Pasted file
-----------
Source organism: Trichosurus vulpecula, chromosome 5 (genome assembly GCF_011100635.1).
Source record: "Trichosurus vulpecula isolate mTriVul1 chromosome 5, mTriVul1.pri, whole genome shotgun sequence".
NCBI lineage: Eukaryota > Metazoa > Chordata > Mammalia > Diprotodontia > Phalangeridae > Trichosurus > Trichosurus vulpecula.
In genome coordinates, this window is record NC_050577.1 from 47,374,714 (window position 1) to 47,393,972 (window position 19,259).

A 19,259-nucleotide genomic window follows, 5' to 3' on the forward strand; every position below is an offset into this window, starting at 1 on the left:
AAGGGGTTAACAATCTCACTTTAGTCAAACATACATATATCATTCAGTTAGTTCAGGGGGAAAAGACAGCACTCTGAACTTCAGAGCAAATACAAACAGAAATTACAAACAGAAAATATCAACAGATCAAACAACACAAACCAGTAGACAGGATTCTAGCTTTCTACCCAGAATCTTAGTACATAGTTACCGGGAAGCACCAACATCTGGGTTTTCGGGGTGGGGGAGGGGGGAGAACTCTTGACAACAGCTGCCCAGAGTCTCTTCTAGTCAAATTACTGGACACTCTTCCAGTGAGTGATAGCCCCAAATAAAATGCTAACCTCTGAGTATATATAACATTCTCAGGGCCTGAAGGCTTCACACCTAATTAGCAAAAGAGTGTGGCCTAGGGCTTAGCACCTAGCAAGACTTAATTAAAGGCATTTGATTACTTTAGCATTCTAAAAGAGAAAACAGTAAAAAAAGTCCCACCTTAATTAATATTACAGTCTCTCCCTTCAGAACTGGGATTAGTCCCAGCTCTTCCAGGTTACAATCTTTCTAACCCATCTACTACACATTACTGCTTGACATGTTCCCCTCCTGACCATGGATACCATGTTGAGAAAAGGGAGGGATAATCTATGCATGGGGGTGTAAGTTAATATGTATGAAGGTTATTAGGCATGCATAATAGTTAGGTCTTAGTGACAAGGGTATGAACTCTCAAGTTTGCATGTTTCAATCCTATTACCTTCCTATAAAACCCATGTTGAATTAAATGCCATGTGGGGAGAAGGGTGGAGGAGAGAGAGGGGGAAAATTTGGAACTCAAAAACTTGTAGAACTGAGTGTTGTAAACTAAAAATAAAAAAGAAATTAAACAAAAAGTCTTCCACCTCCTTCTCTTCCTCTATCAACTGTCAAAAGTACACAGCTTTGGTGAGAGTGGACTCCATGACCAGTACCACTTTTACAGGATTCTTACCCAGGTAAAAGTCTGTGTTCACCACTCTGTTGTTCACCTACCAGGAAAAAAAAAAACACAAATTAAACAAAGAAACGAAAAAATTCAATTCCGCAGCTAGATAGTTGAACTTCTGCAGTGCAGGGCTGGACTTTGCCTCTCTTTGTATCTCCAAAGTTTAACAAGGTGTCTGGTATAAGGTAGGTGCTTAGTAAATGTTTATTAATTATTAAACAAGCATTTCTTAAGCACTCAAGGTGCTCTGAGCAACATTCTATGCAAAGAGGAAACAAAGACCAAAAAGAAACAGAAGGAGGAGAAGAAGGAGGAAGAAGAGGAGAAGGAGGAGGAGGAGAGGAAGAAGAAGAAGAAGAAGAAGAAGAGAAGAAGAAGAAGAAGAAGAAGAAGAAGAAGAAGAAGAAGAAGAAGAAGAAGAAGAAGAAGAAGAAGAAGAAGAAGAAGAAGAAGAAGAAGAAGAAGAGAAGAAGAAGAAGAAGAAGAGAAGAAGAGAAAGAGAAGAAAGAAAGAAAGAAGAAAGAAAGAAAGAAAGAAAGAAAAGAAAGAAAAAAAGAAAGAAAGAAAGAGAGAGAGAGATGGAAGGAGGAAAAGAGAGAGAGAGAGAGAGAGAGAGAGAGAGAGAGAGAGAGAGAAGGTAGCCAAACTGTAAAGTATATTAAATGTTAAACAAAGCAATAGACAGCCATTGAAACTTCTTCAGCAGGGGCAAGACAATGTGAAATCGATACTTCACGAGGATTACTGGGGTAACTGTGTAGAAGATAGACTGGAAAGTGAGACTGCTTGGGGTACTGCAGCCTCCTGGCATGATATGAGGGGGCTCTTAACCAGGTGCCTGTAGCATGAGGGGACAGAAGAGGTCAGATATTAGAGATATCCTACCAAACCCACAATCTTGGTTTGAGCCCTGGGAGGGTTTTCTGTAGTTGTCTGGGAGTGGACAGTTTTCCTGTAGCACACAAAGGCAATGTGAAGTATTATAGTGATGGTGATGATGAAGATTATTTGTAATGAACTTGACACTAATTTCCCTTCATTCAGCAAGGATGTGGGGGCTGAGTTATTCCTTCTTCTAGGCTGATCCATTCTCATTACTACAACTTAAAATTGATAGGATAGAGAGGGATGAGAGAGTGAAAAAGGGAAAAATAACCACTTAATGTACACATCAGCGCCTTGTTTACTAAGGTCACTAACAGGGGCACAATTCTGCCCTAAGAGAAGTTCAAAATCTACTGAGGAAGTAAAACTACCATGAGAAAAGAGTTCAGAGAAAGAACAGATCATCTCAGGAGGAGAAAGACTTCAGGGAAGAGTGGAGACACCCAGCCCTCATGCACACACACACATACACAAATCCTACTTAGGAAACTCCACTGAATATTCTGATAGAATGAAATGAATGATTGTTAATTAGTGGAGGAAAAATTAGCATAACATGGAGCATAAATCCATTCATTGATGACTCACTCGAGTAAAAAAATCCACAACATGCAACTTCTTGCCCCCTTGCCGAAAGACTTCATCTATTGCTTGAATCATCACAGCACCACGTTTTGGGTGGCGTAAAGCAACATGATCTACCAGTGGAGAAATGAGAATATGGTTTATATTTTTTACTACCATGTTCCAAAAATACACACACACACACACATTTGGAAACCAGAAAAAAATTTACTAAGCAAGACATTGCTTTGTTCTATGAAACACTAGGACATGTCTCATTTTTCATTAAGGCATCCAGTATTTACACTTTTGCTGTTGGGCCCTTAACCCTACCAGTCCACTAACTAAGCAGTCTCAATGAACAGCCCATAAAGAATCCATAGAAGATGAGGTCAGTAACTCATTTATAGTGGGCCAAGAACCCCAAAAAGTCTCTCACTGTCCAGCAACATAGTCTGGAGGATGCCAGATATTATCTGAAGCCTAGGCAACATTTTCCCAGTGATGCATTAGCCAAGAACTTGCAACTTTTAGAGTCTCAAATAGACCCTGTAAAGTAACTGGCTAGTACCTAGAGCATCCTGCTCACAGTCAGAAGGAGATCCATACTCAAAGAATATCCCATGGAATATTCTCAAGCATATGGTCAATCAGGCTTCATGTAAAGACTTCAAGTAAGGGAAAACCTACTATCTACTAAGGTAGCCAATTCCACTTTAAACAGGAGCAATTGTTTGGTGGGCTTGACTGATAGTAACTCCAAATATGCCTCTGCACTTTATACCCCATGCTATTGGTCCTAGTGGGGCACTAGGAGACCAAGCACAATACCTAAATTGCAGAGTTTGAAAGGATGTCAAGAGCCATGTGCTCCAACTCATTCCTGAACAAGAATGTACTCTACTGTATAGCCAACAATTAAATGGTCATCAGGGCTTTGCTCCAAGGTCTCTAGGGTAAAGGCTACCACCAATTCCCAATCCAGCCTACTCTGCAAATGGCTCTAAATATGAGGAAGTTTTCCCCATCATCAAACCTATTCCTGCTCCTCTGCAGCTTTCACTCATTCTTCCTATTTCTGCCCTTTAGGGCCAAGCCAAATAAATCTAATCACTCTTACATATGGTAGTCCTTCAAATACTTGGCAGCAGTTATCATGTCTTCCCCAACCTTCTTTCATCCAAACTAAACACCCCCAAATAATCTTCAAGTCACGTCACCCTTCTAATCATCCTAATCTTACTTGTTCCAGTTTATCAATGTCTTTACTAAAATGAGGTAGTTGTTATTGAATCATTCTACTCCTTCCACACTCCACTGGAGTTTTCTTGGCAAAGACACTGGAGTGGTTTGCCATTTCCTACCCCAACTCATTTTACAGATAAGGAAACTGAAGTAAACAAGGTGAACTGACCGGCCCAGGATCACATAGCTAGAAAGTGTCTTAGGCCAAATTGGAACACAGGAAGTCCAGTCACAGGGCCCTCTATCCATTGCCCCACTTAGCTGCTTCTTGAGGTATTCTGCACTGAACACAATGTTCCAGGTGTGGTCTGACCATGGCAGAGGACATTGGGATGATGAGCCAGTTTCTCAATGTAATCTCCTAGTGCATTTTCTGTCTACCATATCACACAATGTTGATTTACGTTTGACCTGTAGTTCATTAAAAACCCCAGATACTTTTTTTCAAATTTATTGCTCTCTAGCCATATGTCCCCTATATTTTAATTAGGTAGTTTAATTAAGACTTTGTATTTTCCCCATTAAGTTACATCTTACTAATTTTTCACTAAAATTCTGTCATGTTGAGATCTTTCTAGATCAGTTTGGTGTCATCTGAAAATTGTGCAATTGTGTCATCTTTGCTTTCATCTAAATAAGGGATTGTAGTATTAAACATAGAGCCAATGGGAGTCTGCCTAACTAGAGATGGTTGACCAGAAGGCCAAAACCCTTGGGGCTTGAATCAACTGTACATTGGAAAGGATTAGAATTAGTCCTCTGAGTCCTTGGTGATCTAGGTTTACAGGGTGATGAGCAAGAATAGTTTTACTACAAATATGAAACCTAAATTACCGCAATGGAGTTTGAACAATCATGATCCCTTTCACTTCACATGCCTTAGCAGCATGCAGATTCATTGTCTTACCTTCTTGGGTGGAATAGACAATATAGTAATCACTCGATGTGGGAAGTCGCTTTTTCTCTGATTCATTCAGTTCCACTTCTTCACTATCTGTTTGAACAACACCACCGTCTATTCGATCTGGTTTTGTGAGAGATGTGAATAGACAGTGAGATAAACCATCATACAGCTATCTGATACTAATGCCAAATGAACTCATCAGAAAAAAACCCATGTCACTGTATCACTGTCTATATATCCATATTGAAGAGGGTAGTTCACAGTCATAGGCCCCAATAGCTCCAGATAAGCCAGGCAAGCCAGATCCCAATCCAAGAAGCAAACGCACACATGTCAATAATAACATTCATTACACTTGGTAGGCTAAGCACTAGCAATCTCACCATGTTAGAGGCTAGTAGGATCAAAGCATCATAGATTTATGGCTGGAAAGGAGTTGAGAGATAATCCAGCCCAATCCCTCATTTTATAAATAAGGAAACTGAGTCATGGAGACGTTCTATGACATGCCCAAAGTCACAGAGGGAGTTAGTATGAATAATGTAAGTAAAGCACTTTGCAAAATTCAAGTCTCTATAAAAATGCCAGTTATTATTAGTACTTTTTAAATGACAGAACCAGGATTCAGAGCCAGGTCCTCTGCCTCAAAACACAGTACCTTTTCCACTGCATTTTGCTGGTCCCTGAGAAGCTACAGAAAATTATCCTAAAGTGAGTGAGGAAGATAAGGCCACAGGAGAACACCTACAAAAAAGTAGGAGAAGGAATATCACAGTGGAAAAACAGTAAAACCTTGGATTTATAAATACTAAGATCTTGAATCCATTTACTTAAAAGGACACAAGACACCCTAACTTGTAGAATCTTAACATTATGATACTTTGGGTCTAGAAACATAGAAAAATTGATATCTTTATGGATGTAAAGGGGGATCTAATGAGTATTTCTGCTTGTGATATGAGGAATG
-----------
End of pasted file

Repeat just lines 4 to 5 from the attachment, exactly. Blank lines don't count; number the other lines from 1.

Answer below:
In genome coordinates, this window is record NC_050577.1 from 47,374,714 (window position 1) to 47,393,972 (window position 19,259).

A 19,259-nucleotide genomic window follows, 5' to 3' on the forward strand; every position below is an offset into this window, starting at 1 on the left: